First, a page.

In the past, injuries to a single body part — a knee, a shoulder, the lower back — were the most prevalent, the data show.

That changed abruptly in the mid-2000s when then-Gov. Arnold Schwarzenegger pushed through legislation that drastically lowered the amount that can be paid out in benefits for each injured body part.

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Denver Post: Shrouded justice: Thousands of Colorado court cases hidden from public view on judges’ orders

Thousands of court cases across Colorado — hundreds of them involving violent felonies — are hidden from public view, concealed behind judges’ orders that can remain in effect for years, The Denver ...

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Miami Herald: The chief wanted perfect stats, so cops were told to pin crimes on black people, probe found

The indictment was damning enough: A former police chief of Biscayne Park and two officers charged with falsely pinning four burglaries on a teenager just to impress village leaders with a perfect crime-solving record.

But the accusations revealed in federal court last month left out far uglier details of past policing practices in tranquil Biscayne Park, a leafy wedge of suburbia just north of Miami Shores.

Records obtained by the Miami Herald suggest that during the tenure of former chief Raimundo Atesiano, the command staff pressured some officers into targeting random black people to clear cases.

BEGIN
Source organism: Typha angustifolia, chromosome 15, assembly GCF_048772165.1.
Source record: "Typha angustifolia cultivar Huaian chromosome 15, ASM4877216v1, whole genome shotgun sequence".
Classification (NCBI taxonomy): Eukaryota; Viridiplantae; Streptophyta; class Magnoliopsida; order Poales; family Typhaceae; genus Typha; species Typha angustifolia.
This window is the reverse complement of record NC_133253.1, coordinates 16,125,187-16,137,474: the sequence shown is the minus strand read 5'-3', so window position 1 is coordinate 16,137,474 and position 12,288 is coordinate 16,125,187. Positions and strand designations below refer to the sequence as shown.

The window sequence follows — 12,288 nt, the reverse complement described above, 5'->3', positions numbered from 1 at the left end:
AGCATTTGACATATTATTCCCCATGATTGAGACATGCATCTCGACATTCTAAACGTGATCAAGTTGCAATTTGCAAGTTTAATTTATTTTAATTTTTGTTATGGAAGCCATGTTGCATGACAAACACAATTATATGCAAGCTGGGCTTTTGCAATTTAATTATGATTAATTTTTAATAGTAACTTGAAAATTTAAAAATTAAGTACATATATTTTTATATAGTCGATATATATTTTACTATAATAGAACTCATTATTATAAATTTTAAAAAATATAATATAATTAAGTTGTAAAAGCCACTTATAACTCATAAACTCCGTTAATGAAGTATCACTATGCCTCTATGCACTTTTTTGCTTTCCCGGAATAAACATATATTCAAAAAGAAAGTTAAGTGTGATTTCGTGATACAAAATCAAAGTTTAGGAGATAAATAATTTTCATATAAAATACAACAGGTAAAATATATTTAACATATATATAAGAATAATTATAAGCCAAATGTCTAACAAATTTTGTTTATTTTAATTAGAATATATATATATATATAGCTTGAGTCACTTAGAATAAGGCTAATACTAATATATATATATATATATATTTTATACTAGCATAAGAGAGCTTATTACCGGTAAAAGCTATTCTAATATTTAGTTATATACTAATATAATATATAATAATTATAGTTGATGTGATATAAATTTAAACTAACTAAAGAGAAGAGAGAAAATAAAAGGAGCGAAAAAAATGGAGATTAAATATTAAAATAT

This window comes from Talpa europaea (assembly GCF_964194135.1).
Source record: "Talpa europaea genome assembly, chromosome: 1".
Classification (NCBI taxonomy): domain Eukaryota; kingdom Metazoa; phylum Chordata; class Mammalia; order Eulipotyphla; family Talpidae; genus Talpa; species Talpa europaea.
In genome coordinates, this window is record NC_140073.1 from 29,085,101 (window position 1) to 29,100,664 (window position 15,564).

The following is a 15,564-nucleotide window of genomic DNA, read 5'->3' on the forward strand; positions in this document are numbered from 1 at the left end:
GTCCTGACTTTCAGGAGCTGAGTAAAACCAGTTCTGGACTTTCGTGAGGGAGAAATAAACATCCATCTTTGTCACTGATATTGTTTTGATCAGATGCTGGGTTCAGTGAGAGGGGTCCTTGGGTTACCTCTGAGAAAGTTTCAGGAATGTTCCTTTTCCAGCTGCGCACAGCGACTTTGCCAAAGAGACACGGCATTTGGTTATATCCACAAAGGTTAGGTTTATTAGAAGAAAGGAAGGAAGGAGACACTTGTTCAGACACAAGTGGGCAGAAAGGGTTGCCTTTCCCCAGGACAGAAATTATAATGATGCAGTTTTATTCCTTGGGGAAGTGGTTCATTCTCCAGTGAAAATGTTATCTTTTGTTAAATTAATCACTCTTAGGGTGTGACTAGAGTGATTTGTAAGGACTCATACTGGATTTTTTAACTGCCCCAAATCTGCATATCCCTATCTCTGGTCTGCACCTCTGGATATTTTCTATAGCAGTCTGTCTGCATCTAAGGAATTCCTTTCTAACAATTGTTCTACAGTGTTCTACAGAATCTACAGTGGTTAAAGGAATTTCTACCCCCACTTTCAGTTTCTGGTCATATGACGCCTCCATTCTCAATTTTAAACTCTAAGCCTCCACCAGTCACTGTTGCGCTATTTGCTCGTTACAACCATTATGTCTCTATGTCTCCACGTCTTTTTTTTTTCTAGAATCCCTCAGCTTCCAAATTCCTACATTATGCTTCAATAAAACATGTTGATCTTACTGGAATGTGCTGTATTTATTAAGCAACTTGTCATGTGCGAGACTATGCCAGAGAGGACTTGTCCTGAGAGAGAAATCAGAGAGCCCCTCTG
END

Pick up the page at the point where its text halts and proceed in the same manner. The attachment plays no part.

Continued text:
In a report from that probe, four officers — a third of the small force — told an outside investigator they were under marching orders to file the bogus charges to improve the department’s crime stats. Only De La Torre specifically mentioned targeting blacks, but former Biscayne Park village manager Heidi Shafran, who ordered the investigation after receiving a string of letters from disgruntled officers, said the message seemed clear for cops on the street.

“The letters said police were doing a lot of bad things,” Shafran told the Herald. “It said police officers were directed to pick up people of color and blame the crimes on them.”

Beyond the apparent race targeting, the report — never reviewed in village commission meetings — described a department run like a dysfunctional frat house. It outlines allegations that the brass openly drank on duty, engaged in a host of financial shenanigans and that the No. 2 in command during the period, Capt. Lawrence Churchman, routinely spouted racist and sexist insults.

Amid the probe, Atesiano abruptly resigned in 2014. Afterward, there was a stark change in village crime-busting statistics.

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Atlanta Journal-Constitution: ‘Concerns,’ but no consequences, after suicides in mental health system

The 16-year-old drew pictures that scared her mother. Angels crying tears of blood. Devils. People hanging from trees.

Then the girl attempted suicide, and her mother sought help from Georgia’s community-based mental health system. But therapists never flagged the girl’s risk for suicide, even after she inflicted what they recorded as another “self-injury.” When she skipped several appointments, a counselor left only a single voice mail for her mother, who speaks no English.

Three days before Christmas of 2016, the girl’s family found her in the back yard. She had hanged herself on her swing set.

State regulators cited the mental health agency that handled the girl’s care, the Clayton Center Community Service Board in Jonesboro, for five “deficient practices.” They also listed five “concerns.”